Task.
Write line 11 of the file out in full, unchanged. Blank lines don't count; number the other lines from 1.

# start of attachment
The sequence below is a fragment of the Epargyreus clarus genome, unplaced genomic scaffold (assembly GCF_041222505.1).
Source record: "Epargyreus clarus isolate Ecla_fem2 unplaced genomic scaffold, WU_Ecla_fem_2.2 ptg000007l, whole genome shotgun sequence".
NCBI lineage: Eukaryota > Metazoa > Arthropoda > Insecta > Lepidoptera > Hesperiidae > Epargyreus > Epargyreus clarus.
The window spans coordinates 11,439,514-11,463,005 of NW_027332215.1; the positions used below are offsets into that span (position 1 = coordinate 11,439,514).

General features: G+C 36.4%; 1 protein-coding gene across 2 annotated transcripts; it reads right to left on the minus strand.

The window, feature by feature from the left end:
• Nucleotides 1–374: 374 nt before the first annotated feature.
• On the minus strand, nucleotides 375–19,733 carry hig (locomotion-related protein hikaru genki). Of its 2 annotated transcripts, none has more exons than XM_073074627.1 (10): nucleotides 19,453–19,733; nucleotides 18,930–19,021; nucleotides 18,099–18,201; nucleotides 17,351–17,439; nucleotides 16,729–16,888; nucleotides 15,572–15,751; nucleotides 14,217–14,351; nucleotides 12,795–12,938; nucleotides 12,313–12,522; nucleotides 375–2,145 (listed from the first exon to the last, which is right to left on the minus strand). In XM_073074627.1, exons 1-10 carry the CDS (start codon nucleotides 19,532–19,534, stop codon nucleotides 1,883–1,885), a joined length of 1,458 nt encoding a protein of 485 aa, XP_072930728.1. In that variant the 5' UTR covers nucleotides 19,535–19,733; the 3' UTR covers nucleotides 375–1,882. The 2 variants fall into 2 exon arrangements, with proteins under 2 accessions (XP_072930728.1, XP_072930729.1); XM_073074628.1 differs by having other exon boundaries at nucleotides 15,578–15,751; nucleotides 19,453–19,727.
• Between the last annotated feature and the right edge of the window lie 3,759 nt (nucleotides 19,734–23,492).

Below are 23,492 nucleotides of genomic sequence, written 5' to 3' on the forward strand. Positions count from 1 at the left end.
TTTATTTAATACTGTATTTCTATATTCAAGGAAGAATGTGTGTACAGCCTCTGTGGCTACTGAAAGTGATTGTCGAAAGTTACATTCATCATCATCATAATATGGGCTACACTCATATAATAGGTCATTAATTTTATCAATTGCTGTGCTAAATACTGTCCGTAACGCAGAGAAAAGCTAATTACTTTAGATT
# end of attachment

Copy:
TTTATTTAATACTGTATTTCTATATTCAAGGAAGAATGTGTGTACAGCCTCTGTGGCTACTGAAAGTGATTGTCGAAAGTTACATTCATCATCATCATAATATGGGCTACACTCATATAATAGGTCATTAATTTTATCAATTGCTGTGCTAAATACTGTCCGTAACGCAGAGAAAAGCTAATTACTTTAGATT